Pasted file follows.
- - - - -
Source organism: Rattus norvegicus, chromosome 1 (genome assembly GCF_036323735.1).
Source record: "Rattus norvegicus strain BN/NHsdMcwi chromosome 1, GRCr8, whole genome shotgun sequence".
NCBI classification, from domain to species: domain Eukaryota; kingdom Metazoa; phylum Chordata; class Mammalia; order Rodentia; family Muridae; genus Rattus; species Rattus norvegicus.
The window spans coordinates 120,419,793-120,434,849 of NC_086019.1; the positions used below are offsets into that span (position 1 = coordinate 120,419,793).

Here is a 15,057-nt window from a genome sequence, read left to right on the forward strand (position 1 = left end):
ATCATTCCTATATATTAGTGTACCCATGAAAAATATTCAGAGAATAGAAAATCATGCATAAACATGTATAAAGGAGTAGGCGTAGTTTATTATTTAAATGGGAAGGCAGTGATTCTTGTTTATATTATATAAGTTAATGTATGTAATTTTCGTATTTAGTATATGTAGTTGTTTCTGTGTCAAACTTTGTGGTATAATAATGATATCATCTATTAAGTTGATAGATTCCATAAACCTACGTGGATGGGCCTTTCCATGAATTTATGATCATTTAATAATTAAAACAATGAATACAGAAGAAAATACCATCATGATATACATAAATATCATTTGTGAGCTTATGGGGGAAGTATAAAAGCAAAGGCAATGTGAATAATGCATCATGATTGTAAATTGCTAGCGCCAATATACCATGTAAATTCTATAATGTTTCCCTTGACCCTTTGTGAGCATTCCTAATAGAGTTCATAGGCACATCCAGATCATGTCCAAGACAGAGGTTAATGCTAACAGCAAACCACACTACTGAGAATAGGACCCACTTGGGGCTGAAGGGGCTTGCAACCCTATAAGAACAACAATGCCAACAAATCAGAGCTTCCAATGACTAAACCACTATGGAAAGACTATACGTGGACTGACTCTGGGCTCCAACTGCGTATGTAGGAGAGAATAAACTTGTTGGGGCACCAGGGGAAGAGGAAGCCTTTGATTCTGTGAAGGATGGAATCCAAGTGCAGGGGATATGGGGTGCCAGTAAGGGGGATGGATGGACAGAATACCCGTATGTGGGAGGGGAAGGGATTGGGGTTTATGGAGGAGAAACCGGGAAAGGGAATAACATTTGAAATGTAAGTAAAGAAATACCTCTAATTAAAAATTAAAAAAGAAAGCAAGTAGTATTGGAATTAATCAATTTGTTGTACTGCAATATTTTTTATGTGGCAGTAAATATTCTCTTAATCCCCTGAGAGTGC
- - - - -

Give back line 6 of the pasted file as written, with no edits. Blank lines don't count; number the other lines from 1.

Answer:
ATCATTCCTATATATTAGTGTACCCATGAAAAATATTCAGAGAATAGAAAATCATGCATAAACATGTATAAAGGAGTAGGCGTAGTTTATTATTTAAATGGGAAGGCAGTGATTCTTGTTTATATTATATAAGTTAATGTATGTAATTTTCGTATTTAGTATATGTAGTTGTTTCTGTGTCAAACTTTGTGGTATAATAATGATATCATCTATTAAGTTGATAGATTCCATAAACCTACGTGGATGGGCCTTTCCATGAATTTATGATCATTTAATAATTAAAACAATGAATACAGAAGAAAATACCATCATGATATACATAAATATCATTTGTGAGCTTATGGGGGAAGTATAAAAGCAAAGGCAATGTGAATAATGCATCATGATTGTAAATTGCTAGCGCCAATATACCATGTAAATTCTATAATGTTTCCCTTGACCCTTTGTGAGCATTCCTAATAGAGTTCATAGGCACATCCAGATCATGTCCAAGACAGAGGTTAATGCTAACAGCAAACCACACTACTGAGAATAGGACCCACTTGGGGCTGAAGGGGCTTGCAACCCTATAAGAACAACAATGCCAACAAATCAGAGCTTCCAATGACTAAACCACTATGGAAAGACTATACGTGGACTGACTCTGGGCTCCAACTGCGTATGTAGGAGAGAATAAACTTGTTGGGGCACCAGGGGAAGAGGAAGCCTTTGATTCTGTGAAGGATGGAATCCAAGTGCAGGGGATATGGGGTGCCAGTAAGGGGGATGGATGGACAGAATACCCGTATGTGGGAGGGGAAGGGATTGGGGTTTATGGAGGAGAAACCGGGAAAGGGAATAACATTTGAAATGTAAGTAAAGAAATACCTCTAATTAAAAATTAAAAAAGAAAGCAAGTAGTATTGGAATTAATCAATTTGTTGTACTGCAATATTTTTTATGTGGCAGTAAATATTCTCTTAATCCCCTGAGAGTGC